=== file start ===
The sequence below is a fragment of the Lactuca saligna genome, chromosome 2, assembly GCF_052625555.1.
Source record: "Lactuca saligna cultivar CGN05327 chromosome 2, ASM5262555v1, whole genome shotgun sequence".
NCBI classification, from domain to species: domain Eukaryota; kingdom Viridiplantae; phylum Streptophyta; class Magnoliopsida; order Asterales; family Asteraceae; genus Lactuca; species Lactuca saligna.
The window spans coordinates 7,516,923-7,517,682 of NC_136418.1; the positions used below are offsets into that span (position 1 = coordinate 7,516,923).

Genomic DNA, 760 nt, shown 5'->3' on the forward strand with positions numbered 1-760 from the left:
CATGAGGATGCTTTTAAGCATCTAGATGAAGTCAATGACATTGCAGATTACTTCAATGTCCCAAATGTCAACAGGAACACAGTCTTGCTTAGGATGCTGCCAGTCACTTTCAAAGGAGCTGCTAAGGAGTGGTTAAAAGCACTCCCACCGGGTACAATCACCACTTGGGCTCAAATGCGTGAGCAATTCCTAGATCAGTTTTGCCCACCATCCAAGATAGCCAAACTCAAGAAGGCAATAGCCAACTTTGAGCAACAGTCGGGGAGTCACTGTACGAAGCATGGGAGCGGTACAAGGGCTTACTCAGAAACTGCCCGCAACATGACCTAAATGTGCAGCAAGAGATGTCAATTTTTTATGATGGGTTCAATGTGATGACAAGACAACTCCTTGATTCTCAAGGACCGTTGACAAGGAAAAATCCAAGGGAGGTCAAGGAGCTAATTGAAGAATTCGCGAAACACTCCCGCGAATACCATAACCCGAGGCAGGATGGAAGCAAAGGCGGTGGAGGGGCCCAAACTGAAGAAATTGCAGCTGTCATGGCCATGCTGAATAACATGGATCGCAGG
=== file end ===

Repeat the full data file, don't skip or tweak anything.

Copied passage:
The sequence below is a fragment of the Lactuca saligna genome, chromosome 2, assembly GCF_052625555.1.
Source record: "Lactuca saligna cultivar CGN05327 chromosome 2, ASM5262555v1, whole genome shotgun sequence".
NCBI classification, from domain to species: domain Eukaryota; kingdom Viridiplantae; phylum Streptophyta; class Magnoliopsida; order Asterales; family Asteraceae; genus Lactuca; species Lactuca saligna.
The window spans coordinates 7,516,923-7,517,682 of NC_136418.1; the positions used below are offsets into that span (position 1 = coordinate 7,516,923).

Genomic DNA, 760 nt, shown 5'->3' on the forward strand with positions numbered 1-760 from the left:
CATGAGGATGCTTTTAAGCATCTAGATGAAGTCAATGACATTGCAGATTACTTCAATGTCCCAAATGTCAACAGGAACACAGTCTTGCTTAGGATGCTGCCAGTCACTTTCAAAGGAGCTGCTAAGGAGTGGTTAAAAGCACTCCCACCGGGTACAATCACCACTTGGGCTCAAATGCGTGAGCAATTCCTAGATCAGTTTTGCCCACCATCCAAGATAGCCAAACTCAAGAAGGCAATAGCCAACTTTGAGCAACAGTCGGGGAGTCACTGTACGAAGCATGGGAGCGGTACAAGGGCTTACTCAGAAACTGCCCGCAACATGACCTAAATGTGCAGCAAGAGATGTCAATTTTTTATGATGGGTTCAATGTGATGACAAGACAACTCCTTGATTCTCAAGGACCGTTGACAAGGAAAAATCCAAGGGAGGTCAAGGAGCTAATTGAAGAATTCGCGAAACACTCCCGCGAATACCATAACCCGAGGCAGGATGGAAGCAAAGGCGGTGGAGGGGCCCAAACTGAAGAAATTGCAGCTGTCATGGCCATGCTGAATAACATGGATCGCAGG